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FILM REVIEW: Fruitvale Station

Categories: Featured, Movies

Fruitvale Station arrives with a tragic sense of timing that director Ryan Coogler never intended. As the recent case of Trayvon Martin divides the U.S. along race lines once again, the film puts audiences squarely in the shoes of a young black man caught between his potential and his past.

The film was made to mark a different death: shortly after 2 a.m. on New Year's Day 2009, Oscar Grant III was lying on the ground, face down, when he was shot by a BART police officer. The event "shattered" Coogler and inspired his first feature film. Fruitvale Station revisits the final day in the life of this young man from California's Bay Area.

Although the idea behind Fruitvale Station lends it the feeling of a eulogy of sorts, Coogler does capture the grey areas in Grant's life. By outward appearances — cruising around in his hoodie and baggy pants — he might look like a thug (to use the lingo popularized by the Martin/Zimmerman case). But dig a bit deeper: he's actually gathering supplies for his mother's birthday while also trying to tie up some loose ends.

Ariana Neal and Michael B. JordanAriana Neal appears with Michael B. Jordan in a scene from Fruitvale Station. (eOne Films)

The film offers a portrait of a character in flux. Grant (played by Michael B. Jordan) has done prison time and has friends in the drug-slinging game. Now, however, he's trying to stay on the right path: providing for his partner Sophia and their daughter, Tatiana. As Oscar Grant, Friday Night Light's Jordan depicts a man battling ghosts, his temper and temptation.

After beginning with grainy cellphone footage of the shooting, the film jumps back a day where we wake up in bed with Sophia and Oscar. With their daughter out the door to daycare, Grant heads off to the grocery store. There, we see his two sides. The charmer helps a customer sort out her dinner plans, but there's also a hint of something else as he shifts from begging to fighting for his job in just a fraction of a second.

We're only given one view of Grant's earlier life, but it's a sobering one: a flashback to a prison visit from his mother, played by Octavia Spencer. Again, we see the two halves of this young man, putting on a brave face in one moment before flashing into fury as a cellmate mutters: "Snitch."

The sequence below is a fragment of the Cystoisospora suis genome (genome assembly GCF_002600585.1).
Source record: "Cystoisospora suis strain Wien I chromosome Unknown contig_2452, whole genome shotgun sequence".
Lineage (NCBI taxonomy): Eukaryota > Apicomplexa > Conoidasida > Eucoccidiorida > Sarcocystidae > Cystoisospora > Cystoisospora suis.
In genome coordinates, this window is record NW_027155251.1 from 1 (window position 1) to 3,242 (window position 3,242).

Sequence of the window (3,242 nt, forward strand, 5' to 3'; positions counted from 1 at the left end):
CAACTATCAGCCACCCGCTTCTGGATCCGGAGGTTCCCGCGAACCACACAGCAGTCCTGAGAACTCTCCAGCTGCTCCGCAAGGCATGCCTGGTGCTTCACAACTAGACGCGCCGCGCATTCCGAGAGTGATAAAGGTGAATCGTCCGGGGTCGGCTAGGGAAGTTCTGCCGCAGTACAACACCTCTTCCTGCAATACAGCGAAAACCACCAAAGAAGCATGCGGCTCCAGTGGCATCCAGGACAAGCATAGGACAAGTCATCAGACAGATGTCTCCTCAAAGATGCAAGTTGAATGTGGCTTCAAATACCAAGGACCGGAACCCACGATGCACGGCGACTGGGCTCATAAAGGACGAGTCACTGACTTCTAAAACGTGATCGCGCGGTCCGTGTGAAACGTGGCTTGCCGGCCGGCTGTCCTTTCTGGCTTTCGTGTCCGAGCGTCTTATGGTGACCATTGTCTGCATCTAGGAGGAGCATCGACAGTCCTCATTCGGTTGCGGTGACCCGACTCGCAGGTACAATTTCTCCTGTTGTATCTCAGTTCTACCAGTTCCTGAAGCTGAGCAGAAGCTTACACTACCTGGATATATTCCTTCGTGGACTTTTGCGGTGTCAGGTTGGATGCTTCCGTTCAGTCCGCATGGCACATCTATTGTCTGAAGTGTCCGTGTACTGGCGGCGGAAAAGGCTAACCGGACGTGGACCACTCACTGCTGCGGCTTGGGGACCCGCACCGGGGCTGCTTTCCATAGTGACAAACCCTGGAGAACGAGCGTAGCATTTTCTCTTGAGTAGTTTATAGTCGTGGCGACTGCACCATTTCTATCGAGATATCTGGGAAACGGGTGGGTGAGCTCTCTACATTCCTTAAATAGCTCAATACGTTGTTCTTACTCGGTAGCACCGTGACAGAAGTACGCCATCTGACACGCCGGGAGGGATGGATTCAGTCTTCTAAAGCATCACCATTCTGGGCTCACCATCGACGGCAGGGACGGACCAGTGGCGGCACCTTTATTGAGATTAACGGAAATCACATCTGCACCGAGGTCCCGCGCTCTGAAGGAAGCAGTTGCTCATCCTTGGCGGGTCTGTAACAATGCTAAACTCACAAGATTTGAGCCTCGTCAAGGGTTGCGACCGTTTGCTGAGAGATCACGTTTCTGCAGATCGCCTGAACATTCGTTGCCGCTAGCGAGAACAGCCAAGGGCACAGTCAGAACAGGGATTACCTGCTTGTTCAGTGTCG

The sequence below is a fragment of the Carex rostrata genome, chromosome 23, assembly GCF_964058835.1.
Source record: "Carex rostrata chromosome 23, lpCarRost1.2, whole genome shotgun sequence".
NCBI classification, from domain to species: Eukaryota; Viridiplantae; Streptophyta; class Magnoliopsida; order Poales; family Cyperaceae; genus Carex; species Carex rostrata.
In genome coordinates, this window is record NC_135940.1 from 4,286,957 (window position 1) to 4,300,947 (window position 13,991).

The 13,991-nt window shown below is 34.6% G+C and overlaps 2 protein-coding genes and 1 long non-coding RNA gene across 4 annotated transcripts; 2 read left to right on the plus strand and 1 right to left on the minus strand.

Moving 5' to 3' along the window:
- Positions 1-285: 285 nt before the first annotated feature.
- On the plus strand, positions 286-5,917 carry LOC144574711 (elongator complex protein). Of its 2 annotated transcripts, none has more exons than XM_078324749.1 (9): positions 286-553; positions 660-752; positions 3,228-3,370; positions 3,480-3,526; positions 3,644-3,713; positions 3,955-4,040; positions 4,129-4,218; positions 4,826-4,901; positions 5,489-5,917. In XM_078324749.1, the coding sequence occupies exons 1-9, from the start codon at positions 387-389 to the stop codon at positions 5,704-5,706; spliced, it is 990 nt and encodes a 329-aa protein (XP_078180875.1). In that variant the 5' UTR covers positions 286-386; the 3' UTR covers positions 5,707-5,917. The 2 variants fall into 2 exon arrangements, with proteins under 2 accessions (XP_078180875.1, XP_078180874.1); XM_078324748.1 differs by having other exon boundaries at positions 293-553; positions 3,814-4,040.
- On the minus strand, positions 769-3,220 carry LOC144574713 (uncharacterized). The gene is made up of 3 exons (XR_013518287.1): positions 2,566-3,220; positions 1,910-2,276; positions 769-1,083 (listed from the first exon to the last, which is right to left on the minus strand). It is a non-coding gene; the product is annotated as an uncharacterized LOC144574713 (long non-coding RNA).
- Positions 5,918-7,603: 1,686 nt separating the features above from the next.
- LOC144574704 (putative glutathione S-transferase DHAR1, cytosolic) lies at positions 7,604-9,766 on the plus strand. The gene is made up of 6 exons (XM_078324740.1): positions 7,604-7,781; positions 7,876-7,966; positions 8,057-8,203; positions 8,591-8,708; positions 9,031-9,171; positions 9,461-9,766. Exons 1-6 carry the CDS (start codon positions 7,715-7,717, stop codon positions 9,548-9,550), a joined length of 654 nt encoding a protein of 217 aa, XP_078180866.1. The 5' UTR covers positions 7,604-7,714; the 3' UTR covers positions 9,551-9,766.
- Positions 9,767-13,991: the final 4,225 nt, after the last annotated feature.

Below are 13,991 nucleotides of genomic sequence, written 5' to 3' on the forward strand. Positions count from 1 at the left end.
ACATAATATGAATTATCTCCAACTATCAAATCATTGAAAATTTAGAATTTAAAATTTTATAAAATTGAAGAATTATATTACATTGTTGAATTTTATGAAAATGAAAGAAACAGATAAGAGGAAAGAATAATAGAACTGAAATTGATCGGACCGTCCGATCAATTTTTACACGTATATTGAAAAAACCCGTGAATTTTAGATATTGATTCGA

Much of the nuance in Fruitvale Station comes courtesy of Jordan, who switches from posturing punk to mama's boy with just a look. Occasionally, director Coogler veers into slightly maudlin territory: Brian Eno-esque guitars burble in the background and life slows down to a reflective crawl. The reverential tone feels somewhat forced and clashes against Fruitvale Station's natural, matter-of-fact approach elsewhere.

Michael B. JordanMichael B. Jordan appears in a scene from the film Fruitvale Station. (eOne Films)

As the film rushes towards its final destination, simple moments are infused with unavoidable tension as we learn of the paths not taken. Throughout the film, we often see Grant thumbing through contacts on his phone, words from text messages dancing across the screen. As he types, the words resolve themselves, like the innocuous choices he makes along the way. Stay home for New Year's Eve or go out? Take the train or drive?

As Fruitvale Station comes full circle, Coogler plays a heavy hand once again through his casting of Kevin Durand as the bald-headed and bellowing Officer Caruso. The former hockey player from Thunder Bay, Ont. is electric onscreen, but from the moment we see him, eyes shining with rage like an extra from Mad Max, it's obvious there's going to be trouble.

What give the film a sense of consequence, however, is not simply how Coogler recreates the event, but that he forces us to stick around afterward, hovering in a cramped hospital hallway as friends and family pray for Grant.

Fruitvale Station is an attempt to shed light on the story behind the headlines. Seen through the prism of what happened, Grant can't help but take on a somewhat saintly aura. Whether that's more or less than the truth may be beside the point. What rings clearest is the notion of a life snuffed out with a single shot.

RATING: 4 out of 5

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